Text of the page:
1884 Stamp Duty Series: 4/-, 5/-

1886-1899 Series, inscribed 'STAMP DUTY' 1d (shades)

Rarity Scale:

 

1884 Series 4/- R4, 5/- R4

 

1886-1899 Series 1d R4

Background: See PL/&B.a above

Device:Single Die

Related Patterns:

VIC: PL/&B.a

NSW: PL/&B.a

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P.R.T..a

   

User: Pentland, Roberts & Thompson

Solicitors

Address: 467 Little Collins St, Melbourne, VIC

Revenue Use: 

1879 Series 2/6d, 3/-, £8, £50

1886-1899 Series 1/-, £5

Rarity Scale:

 

1879 Series 2/6d R3, 3/- R4, £8 R4, £50 R4

 

1886-1899 Series 1/- R3, £5 R5

Background:

Device: Single Die

Related Patterns: Nil

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P.W.a

User: Permewan, Wright & Co Ltd

Produce Merchants in NSW. Customs Forwarding Agents in VIC

Address: 129-131 Sussex St, Sydney, NSW

             Melbourne, VIC

Revenue Use: 

1886-1899 Series, inscribed 'STAMP DUTY' 1d (shades), 2d, 3d, 6d

1902 Series 1d, 6d (Bistre)

1911 Series 1d, 6d (Violet)

Rarity Scale:

 

1886-1899 Series 1d R4, 2d R4, 3d R4, 6d R4

 

1902 Series 1d R2, 6d R4

 

1911 Series 1d R4, 6d R3

Background: *John Permewan, was born in Penzance, Cornwall, England, in 1837 and immigrated to Ballarat, Victoria in the early 1850’s. He joined the carriers and commission agents company, Browne, Osborne & Co who operated between Geelong and Ballarat. Permewan became a partner in 1861 but that same year the partnership split with Browne and Osborne forming their separate companies, Browne, Sons & Co. and T. Osborne & Co., respectively.   

Permewan joined T. Osborne & Co and carried on business until 1869 when he joined with E. Hunt to form Permewan Hunt & Co.. In 1876 Hunt retired and J. E. Wright joined the company and it became Permewan Wright & Co. It became a limited company in 1879. (Some sources 1884).

The business grew through expansion and acquisition. In July 1875 they acquired Coghill's and the Wagga Wagga Steam Navigation Co. and this gave them a large share of the Murray trade centred in Echuca. They then expanded into the Darling and Murrumbidgee Rivers and by 1888 Permewan Wright had 48 branches in Victoria and New South Wales and agencies at almost every railway station. They established a 3 storey warehouse in Collins St, Melbourne and their London agent, Pickford & Son, linked them to an extensive international trade.

The company expanded its road cartage network in addition to commissioning two cargo and three passenger steamers, which ran between Geelong and Melbourne. The Depression of the 1890s forced many agents, and river traders out of business and this only served to strengthen Permewan Wright & Co.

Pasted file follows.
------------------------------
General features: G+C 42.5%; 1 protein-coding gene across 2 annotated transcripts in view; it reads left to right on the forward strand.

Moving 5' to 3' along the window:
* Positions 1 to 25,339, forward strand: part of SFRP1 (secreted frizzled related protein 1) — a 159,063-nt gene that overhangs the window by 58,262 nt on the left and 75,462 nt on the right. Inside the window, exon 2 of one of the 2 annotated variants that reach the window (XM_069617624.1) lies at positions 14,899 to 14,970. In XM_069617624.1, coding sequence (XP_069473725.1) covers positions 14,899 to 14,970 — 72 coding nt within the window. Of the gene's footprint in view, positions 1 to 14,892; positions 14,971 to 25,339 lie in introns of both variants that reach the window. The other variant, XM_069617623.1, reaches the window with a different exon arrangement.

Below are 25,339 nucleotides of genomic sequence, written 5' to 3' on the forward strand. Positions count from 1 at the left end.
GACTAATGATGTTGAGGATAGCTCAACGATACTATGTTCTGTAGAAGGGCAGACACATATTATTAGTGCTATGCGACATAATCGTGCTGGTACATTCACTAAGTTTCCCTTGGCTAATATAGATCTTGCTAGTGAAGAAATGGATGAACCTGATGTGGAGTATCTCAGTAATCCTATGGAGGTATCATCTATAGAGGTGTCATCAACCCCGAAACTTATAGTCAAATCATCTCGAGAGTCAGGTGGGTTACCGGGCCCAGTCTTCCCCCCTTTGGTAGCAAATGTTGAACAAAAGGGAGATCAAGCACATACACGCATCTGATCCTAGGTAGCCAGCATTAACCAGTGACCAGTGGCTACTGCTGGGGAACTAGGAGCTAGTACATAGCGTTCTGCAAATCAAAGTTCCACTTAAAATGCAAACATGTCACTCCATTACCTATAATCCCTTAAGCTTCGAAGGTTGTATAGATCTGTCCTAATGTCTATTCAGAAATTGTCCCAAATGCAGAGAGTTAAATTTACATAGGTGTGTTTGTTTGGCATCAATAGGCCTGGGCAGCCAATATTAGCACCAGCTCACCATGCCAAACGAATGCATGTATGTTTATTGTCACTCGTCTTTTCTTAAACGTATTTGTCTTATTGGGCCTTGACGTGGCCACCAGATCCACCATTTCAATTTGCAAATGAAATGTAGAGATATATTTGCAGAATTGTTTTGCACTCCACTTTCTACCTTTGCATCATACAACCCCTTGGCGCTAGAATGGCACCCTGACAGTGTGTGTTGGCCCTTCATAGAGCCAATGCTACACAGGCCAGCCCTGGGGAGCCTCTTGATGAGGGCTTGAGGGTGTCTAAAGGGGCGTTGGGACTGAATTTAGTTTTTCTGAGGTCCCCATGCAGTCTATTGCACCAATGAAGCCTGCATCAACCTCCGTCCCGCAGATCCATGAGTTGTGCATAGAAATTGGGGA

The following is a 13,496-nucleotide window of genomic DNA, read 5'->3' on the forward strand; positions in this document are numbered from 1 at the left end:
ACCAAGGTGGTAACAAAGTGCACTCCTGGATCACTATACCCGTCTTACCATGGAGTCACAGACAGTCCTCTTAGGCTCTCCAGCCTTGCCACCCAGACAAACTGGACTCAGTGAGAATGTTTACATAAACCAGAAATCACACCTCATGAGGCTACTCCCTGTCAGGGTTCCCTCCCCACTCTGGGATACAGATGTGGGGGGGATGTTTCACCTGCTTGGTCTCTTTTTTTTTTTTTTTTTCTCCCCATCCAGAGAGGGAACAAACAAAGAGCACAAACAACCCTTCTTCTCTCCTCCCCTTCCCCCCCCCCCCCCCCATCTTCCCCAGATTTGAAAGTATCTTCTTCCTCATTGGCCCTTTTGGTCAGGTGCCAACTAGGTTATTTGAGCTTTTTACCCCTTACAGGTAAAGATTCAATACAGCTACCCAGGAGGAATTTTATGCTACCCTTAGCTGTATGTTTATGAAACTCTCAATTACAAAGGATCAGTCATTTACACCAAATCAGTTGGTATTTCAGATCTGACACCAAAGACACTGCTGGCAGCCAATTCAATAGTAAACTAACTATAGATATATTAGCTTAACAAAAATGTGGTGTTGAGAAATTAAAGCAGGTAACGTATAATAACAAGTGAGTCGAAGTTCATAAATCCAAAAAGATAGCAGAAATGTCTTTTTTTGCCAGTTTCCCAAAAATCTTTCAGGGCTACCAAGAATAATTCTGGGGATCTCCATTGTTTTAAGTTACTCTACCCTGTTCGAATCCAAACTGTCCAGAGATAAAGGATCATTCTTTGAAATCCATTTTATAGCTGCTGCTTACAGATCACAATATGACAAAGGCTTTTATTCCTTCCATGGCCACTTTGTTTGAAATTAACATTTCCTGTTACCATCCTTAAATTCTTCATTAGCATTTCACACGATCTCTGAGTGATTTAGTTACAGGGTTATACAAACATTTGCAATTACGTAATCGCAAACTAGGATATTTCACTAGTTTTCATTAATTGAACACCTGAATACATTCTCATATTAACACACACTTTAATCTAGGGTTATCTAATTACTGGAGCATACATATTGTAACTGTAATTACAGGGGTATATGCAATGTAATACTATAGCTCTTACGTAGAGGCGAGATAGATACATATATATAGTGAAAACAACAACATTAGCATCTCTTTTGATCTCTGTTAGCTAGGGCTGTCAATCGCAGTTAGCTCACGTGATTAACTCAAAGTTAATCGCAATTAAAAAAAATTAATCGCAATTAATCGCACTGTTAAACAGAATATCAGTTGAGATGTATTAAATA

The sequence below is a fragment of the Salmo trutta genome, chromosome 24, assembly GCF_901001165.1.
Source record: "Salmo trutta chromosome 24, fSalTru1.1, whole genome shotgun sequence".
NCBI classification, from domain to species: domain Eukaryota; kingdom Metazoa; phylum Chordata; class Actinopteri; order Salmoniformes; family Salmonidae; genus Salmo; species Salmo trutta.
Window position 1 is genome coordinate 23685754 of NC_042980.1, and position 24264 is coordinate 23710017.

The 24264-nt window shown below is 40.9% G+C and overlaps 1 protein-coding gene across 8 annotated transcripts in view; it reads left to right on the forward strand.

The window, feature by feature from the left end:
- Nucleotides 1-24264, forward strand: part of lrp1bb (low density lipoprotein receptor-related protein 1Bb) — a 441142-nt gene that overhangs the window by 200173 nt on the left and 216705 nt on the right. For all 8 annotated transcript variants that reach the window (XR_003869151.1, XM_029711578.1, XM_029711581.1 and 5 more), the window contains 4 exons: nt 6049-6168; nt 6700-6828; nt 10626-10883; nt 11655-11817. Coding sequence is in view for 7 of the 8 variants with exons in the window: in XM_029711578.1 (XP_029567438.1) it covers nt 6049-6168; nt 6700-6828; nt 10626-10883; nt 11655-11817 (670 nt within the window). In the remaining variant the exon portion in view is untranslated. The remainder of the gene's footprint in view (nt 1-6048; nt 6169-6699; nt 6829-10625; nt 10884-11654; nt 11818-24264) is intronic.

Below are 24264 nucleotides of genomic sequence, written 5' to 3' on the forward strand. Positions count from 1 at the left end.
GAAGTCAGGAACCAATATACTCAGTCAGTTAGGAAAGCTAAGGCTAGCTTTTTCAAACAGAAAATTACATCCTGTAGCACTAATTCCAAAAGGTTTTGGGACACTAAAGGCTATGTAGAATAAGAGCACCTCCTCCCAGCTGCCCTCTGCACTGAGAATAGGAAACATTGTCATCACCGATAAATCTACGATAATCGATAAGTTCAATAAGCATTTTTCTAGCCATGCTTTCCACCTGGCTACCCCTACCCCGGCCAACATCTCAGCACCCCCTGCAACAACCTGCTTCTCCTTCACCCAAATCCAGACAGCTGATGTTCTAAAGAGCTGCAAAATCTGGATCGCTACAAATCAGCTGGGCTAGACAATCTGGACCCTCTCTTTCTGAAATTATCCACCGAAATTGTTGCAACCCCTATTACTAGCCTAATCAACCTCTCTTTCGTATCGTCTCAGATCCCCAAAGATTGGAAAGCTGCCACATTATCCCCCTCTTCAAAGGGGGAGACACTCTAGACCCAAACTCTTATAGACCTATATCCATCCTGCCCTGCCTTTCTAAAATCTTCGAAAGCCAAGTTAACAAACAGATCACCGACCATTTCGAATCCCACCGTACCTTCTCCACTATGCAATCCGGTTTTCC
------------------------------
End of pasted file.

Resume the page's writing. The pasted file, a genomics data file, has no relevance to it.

John Permewan remained as head of the company until failing health forced him to retire in 1902. He died at his home in Ballarat on 23 December 1904 aged 67, survived by his wife Isabelle nee Towers, and by a son and a daughter.

The company name changed to Permewan Wright Ltd in 1927; and the business was redirected into wholesale hardware and later the company became a broadly based chain of supermarkets, after a merger with Grocery & General Merchants Ltd.  They later acquired the Victorian, NSW and Tasmanian grocery chain Moran and Cato in 1969.

Device: The PW.a device is a single die device, which is found used on the revenue and postage stamps of NSW and Victoria and later the postage stamps of Australia, collectively from at least 1895 until about 1925.

Evidence from postmarks on postage stamps indicates that usage was widespread, mainly across Victoria, and the usage in NSW overlaps with the Victorian usage. This can sometimes be explained by cross State usage but this is only in the period around 1912 when the Post Offices were looking to use up State issues prior to the issuing of the first Australian stamps in 1913.

The patterns found on all these remote usages are exactly the same. It is possible that this was through the use of a series of identical devices, but in such instances there are small differences in the pattern, different wear characteristics, consistent missing pins and the like that lead to the identification of specific devices/patterns to particular locations. However this is not the case with the P.W.a pattern and we consider that it is more likely that the stamps were punctured centrally and that they were distributed for use in the companies various offices.

Related Patterns: Refer to other Permewan Wright and related company patterns in:

NSW:  PLD.a

NSW:  P.W.a

VIC:    P.W.a

*Australian Dictionary of Biography

*State Library of Victoria